Celeste - I've had Top of the World in my head most of the day. Curse you!

D.H. said...

- how different cultures have historically viewed autopsies

- clocks--and what we used before them. I learned a lot about candle clocks. Like the fact they existed.

- The Great Fire of Old Seattle. There's an entire city underground current Seattle. A working man (John Back) accidentally tipped some oil, it caught fire, and Seattle burned for dayyyssss. Or hours. I forget which. Anyway, rather than fix it, they thought, "Hey, let's build a whole city on TOP of this one!" They literally built the current streets above house level of Old Seattle. A lot of people died climbing the ladders to get to and from work during construction. A lot of those deaths were also alcohol-related. Also, lots of opium dens and prostitution houses are still semi-intact down there. A small part of it is safe for touring and run by a single family.

Ann Bennett said...

I think looking at the personals on Craigslist was the weirdest for me. I also follow a few Facebook groups because the members give you a glimpse into their mind which is useful in developing characters.

One thing I have learned is to buy a book and not rely on the internet. There is more depth. Also going to a conference that is focused on content like the Writer's Police Academy.

Ellen said...

I had to find out how long the date rape drug Rohypnol ("roofies") can be still be detected in someone's body.

Also, I had an editorial client who wrote a book about an elaborate terrorism plot. It required searches I'm afraid to even list here. Pretty sure the NSA has a file on me now.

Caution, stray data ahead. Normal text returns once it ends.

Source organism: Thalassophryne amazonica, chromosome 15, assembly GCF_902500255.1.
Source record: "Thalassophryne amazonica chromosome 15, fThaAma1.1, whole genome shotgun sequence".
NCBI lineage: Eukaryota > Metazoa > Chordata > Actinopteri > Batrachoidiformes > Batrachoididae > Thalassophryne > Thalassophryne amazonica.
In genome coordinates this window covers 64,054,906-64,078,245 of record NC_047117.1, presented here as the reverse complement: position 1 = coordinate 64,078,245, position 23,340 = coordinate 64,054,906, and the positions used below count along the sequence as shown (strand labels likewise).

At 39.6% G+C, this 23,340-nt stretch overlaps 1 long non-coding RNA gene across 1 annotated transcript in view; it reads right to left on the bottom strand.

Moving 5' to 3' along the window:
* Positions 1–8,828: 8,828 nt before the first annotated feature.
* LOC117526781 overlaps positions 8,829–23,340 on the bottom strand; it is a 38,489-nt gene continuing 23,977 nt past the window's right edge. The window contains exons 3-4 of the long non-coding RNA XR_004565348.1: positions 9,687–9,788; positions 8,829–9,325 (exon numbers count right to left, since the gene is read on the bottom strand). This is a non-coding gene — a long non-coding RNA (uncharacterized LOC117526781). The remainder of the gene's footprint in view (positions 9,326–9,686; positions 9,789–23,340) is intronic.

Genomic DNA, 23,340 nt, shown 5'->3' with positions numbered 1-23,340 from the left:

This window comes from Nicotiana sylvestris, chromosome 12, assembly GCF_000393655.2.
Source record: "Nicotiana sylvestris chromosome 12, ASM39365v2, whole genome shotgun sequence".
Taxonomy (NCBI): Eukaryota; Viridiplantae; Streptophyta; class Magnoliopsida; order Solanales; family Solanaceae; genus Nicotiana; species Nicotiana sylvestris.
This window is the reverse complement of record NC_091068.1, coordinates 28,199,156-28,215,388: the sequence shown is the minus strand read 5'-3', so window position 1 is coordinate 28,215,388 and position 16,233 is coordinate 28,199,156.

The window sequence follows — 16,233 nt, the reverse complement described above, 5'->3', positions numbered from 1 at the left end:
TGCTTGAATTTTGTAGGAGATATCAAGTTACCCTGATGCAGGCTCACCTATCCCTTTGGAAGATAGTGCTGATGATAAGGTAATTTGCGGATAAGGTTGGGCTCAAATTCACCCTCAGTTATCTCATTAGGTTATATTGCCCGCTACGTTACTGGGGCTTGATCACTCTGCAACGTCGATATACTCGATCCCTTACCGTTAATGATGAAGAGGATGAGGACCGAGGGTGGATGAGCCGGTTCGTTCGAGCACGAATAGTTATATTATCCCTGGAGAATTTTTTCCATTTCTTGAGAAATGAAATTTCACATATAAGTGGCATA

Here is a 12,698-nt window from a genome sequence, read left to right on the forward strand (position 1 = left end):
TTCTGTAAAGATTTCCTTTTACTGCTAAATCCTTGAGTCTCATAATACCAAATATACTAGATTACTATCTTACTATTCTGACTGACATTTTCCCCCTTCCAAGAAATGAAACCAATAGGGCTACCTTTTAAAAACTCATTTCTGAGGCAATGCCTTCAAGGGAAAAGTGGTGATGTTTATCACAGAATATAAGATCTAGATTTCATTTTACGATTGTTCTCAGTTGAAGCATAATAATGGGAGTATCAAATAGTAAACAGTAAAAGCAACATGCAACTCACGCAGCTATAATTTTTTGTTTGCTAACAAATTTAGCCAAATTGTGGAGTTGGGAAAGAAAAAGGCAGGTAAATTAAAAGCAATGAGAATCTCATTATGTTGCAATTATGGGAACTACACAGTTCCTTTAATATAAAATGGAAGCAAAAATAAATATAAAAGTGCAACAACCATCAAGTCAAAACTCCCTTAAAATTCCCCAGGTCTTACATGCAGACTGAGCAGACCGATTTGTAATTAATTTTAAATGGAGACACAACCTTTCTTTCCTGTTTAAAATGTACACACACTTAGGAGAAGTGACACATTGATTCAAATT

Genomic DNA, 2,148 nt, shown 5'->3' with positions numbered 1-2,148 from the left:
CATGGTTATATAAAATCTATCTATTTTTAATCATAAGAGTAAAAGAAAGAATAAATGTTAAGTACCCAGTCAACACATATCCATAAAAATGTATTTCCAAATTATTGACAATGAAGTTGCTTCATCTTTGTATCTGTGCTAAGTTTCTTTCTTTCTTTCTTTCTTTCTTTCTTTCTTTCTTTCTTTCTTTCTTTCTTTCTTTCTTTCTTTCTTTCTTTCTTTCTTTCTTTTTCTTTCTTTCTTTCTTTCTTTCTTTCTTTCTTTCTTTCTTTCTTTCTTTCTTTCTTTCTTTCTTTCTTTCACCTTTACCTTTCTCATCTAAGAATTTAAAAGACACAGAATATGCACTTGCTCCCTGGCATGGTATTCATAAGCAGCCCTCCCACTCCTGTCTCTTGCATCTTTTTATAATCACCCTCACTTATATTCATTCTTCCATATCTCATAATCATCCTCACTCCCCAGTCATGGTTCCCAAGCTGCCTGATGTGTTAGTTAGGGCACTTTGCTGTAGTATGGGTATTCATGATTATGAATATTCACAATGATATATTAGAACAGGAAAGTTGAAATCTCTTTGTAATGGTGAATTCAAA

Cynthia Paige Aaron said...

This is a great list! Mine seems boring, but here goes:

How to administer morphine into an abductee without the usual hypodermic needle (circa 1926). I found information on the syrette used during WWII. Apparently, there was a surplus, which fit my story perfectly.

The difference between a mausoleum, a crypt, and a sarcophagus (in cemeteries, of course).

Jennifer R. Donohue said...

Let's see, varying perhaps-odd searches, for projects mostly unpublished as yet:

dog training, molten salt reactors, Polish handguns, the dates for the Anglo-Boer wars, dates certain rifle actions and ammunition became available, equations for escape velocity and force multipliers thereof, methods of reaching escape velocity, what color the skies on varying bodies in our solar system would be, freediving, rogue waves, common dogs names in Poland, the length and location of Detroit's Greenways, heirloom apples and when they became cultivated, prepackaged emergency/survival rations, the care and maintenance and dismaintling of various handguns, horseshoe crabs and how their blood is scientifically/medically used, diamond tracking and provenance-proving, the Dead Hand system of Cold War Russia, types of guitar owned by varying rock stars, modifications one might use for said guitars, how to destroy a computer hard drive, social engineering

Laina said...

Most recent mildly interesting one was when netflix streaming came to Canada and was it old enough that my teenage character would have had it as a preteen.

12 hours of two documentary series for one line about the ocean. (But actually because I needed to figure out the migratory patterns of mermaids.)

Lots of research about living with one kidney.

Botanist said...

For my second novel: The topography of Greenland under all that ice, driving snowmobiles across open water, and the survivability of a small tactical nuclear blast :)

Pericula Ludus said...

The blood splatter pattern when you slit somebody's throat. Repeated watching of a rather grisly ice hockey video worked wonders.